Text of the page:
Several things under the surface (including extravagant subterranean playplaces)

In Excerpts, Thoughts on May 20, 2011 at 10:02 am

I don’t know why I’m fascinated by the above rendering. It’s a plan for what Anna Rita Emili, Barbara Pellegrino, and Massimo Ilardi call Well House. It’s a new type of house, sunken and centered around a pool, with two levels below the living area used for collecting rainwater and serving a geothermal system.

It’s innovative, but it also feels sinister. Perhaps it’s because it too closely approximates the feeling of being trapped at the bottom of a real well. Or because it feels more like a prison than a home. Or because while the shape in the water is meant to be human, it’s vague enough to be a shark or something altogether more vicious.

Thinking about this reminded me of a part in The BLDGBLOG Book, which devotes 65 pages to “the underground,” in which Manaugh quotes a London Times writer reporting on the growing existence of extravagant complexes built beneath the homes of the super-rich. Manaugh writes:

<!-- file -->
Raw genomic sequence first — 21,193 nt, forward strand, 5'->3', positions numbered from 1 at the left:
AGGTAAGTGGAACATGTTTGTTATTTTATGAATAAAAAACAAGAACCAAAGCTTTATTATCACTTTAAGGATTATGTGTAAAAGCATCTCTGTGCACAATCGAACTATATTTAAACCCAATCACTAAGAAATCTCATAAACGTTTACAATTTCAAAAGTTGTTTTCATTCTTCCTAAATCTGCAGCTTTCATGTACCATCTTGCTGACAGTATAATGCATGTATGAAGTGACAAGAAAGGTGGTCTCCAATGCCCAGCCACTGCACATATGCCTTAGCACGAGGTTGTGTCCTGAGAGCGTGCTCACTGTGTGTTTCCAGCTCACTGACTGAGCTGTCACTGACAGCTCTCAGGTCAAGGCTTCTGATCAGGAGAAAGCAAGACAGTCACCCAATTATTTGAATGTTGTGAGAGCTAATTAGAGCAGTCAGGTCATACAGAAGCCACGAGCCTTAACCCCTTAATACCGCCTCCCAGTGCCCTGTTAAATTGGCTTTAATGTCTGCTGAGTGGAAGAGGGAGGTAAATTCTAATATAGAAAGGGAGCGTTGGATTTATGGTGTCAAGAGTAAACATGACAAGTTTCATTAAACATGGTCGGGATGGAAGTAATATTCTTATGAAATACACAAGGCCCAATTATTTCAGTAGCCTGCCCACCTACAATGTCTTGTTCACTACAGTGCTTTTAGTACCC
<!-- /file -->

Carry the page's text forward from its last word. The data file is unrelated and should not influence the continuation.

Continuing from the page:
This urge toward subterranean architectural eccentricity is transforming the very earth beneath London. We learn, for instance, that “billionaire Russian oligarchs, private-equity traders, and hedge-fund managers are engaged in a multimillion-pound game of one-upmanship as they vie with each other to dig ever bigger, wider, and deeper extensions.” Digging also helps London’s super-rich to avoid strict planning and conservation laws, as the houses they’ve been extending into the earth are usally listed structures and thus cant be visibly altered. Many of these houses thus now “have more space below ground than above it,” we read.

Later he quotes a whole passage about one man’s ridiculous set-up.

“One home in north London even has a bespoke chute covered in a special slippery paint, which enables the owner, who loves swimming first thing in the morning, but hates the fuss of dressing, to step out of bed and slide straight into the water a couple stories below.”

No doubt most of us dreamt of something like this as a kid. Rope ladders from third-story towers down into secret basement passageways. Firemen’s poles into underground playgrounds. Etc.

The theme of our downward direction brought to mind one of the funnier things I’ve seen in a while. My friend Donnie animated this short clip as part of his Bleep-Bloop comics series. Well done, Donnie.


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